From a link beneath Bednar’s talk on Newsroom website: “Elder Jeffrey R. Holland of the Quorum of the Twelve Apostles was admitted to the hospital last week following several days of illness. He has been tested and does not have COVID-19. Other diagnostic studies are being done.”

  12. I thought the church missed a real opportunity to mention a bit prophetic foresight in that for several prior conferences they emphasized a home based church in advance of the pandemic. And now we are actually having to do church at home. I don’t recall it being mentioned in the April conference that God had sent home-based church in advance of the pandemic to prepare the saints for this pandemic. That would’ve played well with many of the members.

    Additionally I think E was right on. The church actually was proactive to shut down. I think the church had to stop services since the church president & several apostles are MDs. It would have been embarrassing for men who’s careers are based on science to ignore the forecast of disease spread, and the fact that the largest demographic group, the elderly >60, would be at greatest risk of death. It was the only choice.

    I’m also not too worried about loss of religious freedom as the president etc, and virtually all the Members of the house & senate are/claim to be religious with the vast majority being Christian. Like Hammurabi, Cyrus & Ceaser, our government & most governments have a lot of religious tolerance as long as you pay your taxes.

    On a different tack, I also mention that I recall president Nelson In the 80s saying in a gen conf that public took a precedent over constitutional privacy during the days when AIDS was raging through the population. So this action seems consistent to me.

    Thanks for listening.

  13. Going to church for 38 minutes once a month, with doors wide open, people spaced out with every third row to themselves and medically vulnerable discouraged from attending is not essential to any member’s religious practice, which is a subject The Bill of Rights. Visiting the grocery store, or having someone do it for you, is.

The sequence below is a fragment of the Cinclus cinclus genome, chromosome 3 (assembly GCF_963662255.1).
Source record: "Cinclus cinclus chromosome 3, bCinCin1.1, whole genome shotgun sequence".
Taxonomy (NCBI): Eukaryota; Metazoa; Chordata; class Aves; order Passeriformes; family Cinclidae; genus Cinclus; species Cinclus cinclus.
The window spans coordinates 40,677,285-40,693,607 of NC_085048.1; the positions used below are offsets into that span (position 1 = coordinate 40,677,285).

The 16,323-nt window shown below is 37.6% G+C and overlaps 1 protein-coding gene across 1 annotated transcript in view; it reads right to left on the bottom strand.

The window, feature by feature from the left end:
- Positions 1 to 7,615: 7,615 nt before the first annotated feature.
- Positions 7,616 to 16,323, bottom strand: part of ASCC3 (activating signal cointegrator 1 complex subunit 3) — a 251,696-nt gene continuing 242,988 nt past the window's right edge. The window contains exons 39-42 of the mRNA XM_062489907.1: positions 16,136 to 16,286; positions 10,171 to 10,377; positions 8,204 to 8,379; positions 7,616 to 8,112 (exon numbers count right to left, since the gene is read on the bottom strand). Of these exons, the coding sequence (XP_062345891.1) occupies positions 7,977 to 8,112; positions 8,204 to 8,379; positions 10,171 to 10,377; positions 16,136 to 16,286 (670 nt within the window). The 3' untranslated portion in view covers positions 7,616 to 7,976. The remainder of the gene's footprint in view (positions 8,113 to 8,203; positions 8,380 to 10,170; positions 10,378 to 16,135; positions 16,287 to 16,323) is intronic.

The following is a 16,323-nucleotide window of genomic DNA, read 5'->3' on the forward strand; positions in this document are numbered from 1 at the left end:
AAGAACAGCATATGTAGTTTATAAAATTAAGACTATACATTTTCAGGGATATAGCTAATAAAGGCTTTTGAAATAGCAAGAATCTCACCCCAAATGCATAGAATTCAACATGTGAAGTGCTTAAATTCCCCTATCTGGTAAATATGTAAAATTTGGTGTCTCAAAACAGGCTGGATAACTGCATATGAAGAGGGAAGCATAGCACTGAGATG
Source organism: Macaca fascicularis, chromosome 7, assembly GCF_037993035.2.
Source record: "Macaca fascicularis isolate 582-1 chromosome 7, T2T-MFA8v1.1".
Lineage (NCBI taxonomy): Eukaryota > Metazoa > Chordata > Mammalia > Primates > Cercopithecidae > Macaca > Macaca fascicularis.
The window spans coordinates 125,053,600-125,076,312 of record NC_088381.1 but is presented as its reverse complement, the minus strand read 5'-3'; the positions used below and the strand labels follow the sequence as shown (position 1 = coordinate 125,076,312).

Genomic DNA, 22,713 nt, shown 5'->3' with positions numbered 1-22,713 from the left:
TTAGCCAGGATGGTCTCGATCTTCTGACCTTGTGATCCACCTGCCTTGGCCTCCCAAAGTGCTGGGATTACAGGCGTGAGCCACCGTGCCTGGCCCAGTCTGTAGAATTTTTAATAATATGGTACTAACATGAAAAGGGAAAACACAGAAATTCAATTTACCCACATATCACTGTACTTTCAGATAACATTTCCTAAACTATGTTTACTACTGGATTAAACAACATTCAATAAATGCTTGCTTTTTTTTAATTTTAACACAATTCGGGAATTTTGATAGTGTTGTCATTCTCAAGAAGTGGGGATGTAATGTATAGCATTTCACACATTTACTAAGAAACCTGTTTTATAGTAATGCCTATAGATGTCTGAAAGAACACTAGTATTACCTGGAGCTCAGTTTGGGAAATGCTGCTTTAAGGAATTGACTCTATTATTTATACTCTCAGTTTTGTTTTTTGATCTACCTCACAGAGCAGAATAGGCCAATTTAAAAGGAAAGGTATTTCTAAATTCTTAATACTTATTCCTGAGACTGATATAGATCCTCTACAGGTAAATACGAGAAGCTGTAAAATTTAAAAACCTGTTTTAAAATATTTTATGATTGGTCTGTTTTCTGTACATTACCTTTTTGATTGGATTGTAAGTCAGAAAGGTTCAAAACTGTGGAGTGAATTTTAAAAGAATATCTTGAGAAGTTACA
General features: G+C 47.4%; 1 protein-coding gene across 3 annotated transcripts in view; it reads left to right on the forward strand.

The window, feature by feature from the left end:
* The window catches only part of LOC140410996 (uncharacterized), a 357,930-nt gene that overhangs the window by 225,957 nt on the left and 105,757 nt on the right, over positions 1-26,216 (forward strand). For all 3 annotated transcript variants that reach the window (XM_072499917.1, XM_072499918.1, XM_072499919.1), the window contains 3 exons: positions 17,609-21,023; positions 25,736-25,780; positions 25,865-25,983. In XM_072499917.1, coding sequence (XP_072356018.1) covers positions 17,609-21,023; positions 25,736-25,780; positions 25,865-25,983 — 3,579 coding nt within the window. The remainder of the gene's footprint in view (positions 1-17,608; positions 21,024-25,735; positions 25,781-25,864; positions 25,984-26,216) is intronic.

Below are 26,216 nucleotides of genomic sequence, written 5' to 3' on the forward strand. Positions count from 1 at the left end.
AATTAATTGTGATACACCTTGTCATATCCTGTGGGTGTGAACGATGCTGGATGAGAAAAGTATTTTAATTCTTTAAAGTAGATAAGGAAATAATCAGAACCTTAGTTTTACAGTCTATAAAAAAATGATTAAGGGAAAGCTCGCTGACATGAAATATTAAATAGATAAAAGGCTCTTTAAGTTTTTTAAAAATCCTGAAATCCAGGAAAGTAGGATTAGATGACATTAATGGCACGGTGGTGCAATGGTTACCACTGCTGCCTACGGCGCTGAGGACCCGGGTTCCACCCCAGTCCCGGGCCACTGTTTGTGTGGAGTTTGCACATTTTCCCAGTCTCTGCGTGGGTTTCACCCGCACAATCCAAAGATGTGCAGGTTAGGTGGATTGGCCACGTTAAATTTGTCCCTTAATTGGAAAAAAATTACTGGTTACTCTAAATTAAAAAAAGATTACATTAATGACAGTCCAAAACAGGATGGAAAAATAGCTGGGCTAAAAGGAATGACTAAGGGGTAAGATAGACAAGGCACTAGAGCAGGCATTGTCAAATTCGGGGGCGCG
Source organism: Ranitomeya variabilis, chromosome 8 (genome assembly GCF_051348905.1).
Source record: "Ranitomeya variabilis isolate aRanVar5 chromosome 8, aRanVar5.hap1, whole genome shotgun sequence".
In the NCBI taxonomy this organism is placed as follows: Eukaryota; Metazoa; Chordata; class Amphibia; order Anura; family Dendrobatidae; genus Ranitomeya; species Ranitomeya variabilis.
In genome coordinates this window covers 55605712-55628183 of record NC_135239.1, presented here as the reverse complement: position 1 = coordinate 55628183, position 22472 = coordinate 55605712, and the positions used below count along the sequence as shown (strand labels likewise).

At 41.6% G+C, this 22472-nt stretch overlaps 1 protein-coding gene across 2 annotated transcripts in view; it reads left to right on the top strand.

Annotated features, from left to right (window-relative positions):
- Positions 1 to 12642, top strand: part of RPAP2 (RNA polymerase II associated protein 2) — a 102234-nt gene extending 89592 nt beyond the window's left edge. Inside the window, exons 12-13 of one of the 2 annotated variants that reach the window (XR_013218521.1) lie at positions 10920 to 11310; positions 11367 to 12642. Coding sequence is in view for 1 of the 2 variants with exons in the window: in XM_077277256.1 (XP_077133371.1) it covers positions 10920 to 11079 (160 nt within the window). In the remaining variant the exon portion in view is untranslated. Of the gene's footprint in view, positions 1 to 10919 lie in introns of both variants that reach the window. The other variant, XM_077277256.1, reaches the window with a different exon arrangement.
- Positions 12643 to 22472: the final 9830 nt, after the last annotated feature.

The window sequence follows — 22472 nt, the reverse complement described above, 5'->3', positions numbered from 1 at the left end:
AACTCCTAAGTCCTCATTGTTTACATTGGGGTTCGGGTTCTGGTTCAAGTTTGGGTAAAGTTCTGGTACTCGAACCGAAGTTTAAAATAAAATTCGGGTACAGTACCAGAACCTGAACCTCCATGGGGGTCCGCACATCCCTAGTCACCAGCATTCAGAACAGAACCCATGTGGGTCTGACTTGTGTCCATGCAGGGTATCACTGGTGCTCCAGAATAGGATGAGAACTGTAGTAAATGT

The broader public interest in health and safety sometimes constrains or curtails the right to assemble (and all other rights), which is what Elder Bednar is talking about. So tired of playing the victim card when no one’s right to believe or share what they believe is harmed. There are real victims of this virus, even in my own family. There are no victims of curtailed religious freedom (unless impinging on others’ rights) in the U.S.

  14. Other Chad
    If you want to have an argument you won’t get one from me. I understand what’s going on and there’s no argument to have other than encourage charity and vigilance.

    But the fact that you single out church, but not alcohol distribution and purchase or flying or trains, all of which drastically increase likelihood of death (compared to socially distanced church) shows the bias. That’s the problem.

    You don’t get to prioritize planes and booze over church.

    The economy was shut down except for targeted segments, not all of which are crucial.

    That shows the flaw in central planning and graft.

  15. “I don’t recall it being mentioned in the April conference that God had sent home-based church in advance of the pandemic to prepare the saints for this pandemic. ”

    I actually think the church leaders don’t want home church as it is. The side of me that rejects central planning authority thinks the church rejects acknowledging that disciples don’t “need” church per se.

    The reality is, Jesus himself would
    be considered in active by the local synagogue.

    But I also acknowledge the gathering in church should be one of the best ways to make those committed disciples. Unfortunately, that process is largely broken because we can’t get along with each other, struggle as a community to actually receive the Lord’s servants, and prefer our own pursuits to discipleship.

    Home church isn’t helping with that as a community, and neither was church church. (Individual cases notwithstanding)

  16. As I understand Elder Bednar’s words, he’s talking about the timing of the restrictions rather than the fact that there were restrictions. It’s sensible to shut down when there’s a deadly novel illness circulating. But when you can go and protest in massive crowds with impunity, but may be arrested for gathering as a small group to partake of vital sacraments and ordinances, that’s when it becomes clear that religious freedom has been curtailed in an unacceptable manner. When you’re not allowed to hold a funeral for grandma, or be with her at her deathbed, but looting minority businesses and neighborhoods is socially acceptable? It looks to me like there’s something fundamentally sick in our society.